British nationality is a fairly recent concept in British history. The British Empire was a monolithic entity which ruled the world from the 16th century onwards until the end of Word War II. The status of its citizens was “Citizen of The British Empire”. The Empire itself covered several thousands of miles all across the globe and had a population of over half a billion people. Of course, there was a great diversity of territories and statuses for all these residents; there were colonies, protectorates, dominions, but all of this changed at the end of the World War II, when many of those former subjects were granted independence for good services rendered during the War effort.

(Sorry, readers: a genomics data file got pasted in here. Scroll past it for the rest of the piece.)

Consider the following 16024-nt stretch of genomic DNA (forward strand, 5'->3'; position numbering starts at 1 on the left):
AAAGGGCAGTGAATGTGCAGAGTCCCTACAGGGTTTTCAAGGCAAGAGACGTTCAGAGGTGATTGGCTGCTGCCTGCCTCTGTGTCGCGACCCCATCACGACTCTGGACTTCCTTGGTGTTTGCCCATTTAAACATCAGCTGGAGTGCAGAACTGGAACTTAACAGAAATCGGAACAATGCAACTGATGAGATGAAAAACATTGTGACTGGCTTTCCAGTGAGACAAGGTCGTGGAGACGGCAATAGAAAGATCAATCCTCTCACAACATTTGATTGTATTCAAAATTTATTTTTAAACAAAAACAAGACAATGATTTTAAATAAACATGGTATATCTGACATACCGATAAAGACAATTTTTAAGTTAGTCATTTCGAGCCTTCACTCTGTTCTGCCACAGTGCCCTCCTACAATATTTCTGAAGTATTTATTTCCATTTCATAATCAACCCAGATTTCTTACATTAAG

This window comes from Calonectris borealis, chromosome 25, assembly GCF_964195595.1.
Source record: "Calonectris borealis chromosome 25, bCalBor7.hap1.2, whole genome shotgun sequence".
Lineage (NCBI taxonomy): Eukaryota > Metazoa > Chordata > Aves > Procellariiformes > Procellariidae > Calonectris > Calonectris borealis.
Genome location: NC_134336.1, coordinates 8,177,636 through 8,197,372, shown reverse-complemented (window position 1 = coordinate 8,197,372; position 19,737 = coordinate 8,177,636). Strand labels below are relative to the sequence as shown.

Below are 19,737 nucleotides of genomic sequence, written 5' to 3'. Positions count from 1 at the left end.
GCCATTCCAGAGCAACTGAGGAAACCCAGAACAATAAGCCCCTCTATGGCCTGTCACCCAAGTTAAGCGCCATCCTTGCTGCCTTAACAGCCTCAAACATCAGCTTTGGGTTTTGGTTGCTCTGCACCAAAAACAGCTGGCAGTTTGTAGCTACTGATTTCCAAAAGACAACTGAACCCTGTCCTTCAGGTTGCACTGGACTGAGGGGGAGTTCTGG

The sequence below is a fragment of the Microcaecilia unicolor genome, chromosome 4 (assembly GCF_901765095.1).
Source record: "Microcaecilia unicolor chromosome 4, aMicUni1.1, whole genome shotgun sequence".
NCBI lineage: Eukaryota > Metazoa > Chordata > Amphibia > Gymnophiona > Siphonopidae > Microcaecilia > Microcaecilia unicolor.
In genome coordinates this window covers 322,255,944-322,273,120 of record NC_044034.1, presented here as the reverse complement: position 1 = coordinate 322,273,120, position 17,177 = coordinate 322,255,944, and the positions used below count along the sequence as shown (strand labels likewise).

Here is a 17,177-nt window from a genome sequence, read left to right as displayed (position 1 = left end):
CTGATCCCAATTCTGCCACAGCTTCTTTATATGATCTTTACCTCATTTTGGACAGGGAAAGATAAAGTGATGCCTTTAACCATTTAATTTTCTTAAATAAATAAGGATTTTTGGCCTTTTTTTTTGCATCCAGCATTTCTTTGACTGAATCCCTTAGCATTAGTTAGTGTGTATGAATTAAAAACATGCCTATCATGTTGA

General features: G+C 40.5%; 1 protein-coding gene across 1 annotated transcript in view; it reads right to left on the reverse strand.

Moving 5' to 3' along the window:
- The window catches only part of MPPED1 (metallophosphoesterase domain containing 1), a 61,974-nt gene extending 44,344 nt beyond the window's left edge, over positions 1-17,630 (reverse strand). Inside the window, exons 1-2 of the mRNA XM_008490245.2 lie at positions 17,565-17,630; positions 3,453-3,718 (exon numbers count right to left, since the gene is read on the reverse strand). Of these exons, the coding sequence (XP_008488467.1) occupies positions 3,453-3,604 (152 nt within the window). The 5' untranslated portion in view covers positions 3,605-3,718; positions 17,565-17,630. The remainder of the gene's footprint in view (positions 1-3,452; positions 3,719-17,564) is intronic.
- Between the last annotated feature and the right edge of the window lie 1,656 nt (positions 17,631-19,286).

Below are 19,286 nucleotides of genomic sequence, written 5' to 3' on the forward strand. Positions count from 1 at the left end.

It was in 1948 that the Commonwealth decided to give back individual citizenships to each of its members. In a certain way, it also helped Great Britain to define its own identity, no longer as an international ruling Empire but as a more modest nation state. The British Nationality Act was voted in 1948 and was concerned with defining a national identity for the residents of The British Isles. Nowadays, there are various determinations of “British” as it is called. There are British citizens, British nationals or British protected persons who can be people running away from persecution or harsh political regimes. Great Britain is one of the great democracies of the world and millions of people seek to become residents or citizens of this country. It offers great political rights and freedoms, it is an economic powerhouse which produces great wealth, the right of law rules the land, and people are free to practise whichever political or religious belief they choose.